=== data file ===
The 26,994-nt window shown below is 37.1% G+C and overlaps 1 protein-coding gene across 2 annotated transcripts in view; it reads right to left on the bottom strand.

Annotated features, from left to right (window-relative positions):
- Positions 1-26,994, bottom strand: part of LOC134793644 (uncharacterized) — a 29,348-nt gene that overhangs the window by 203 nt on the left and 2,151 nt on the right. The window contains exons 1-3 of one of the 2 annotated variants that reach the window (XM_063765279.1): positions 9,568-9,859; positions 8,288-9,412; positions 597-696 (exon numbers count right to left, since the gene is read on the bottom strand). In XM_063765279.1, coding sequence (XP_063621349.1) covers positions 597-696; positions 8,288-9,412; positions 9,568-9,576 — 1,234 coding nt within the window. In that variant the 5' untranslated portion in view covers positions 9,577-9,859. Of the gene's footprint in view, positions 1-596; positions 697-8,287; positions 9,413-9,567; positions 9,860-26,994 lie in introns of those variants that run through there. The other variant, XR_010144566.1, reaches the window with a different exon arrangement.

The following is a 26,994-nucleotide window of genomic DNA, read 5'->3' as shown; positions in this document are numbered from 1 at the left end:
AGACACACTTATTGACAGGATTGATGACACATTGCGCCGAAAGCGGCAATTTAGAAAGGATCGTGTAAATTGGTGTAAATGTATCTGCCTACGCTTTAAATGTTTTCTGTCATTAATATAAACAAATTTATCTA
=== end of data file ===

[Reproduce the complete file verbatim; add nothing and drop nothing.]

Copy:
The 26,994-nt window shown below is 37.1% G+C and overlaps 1 protein-coding gene across 2 annotated transcripts in view; it reads right to left on the bottom strand.

Annotated features, from left to right (window-relative positions):
- Positions 1-26,994, bottom strand: part of LOC134793644 (uncharacterized) — a 29,348-nt gene that overhangs the window by 203 nt on the left and 2,151 nt on the right. The window contains exons 1-3 of one of the 2 annotated variants that reach the window (XM_063765279.1): positions 9,568-9,859; positions 8,288-9,412; positions 597-696 (exon numbers count right to left, since the gene is read on the bottom strand). In XM_063765279.1, coding sequence (XP_063621349.1) covers positions 597-696; positions 8,288-9,412; positions 9,568-9,576 — 1,234 coding nt within the window. In that variant the 5' untranslated portion in view covers positions 9,577-9,859. Of the gene's footprint in view, positions 1-596; positions 697-8,287; positions 9,413-9,567; positions 9,860-26,994 lie in introns of those variants that run through there. The other variant, XR_010144566.1, reaches the window with a different exon arrangement.

The following is a 26,994-nucleotide window of genomic DNA, read 5'->3' as shown; positions in this document are numbered from 1 at the left end:
AGACACACTTATTGACAGGATTGATGACACATTGCGCCGAAAGCGGCAATTTAGAAAGGATCGTGTAAATTGGTGTAAATGTATCTGCCTACGCTTTAAATGTTTTCTGTCATTAATATAAACAAATTTATCTA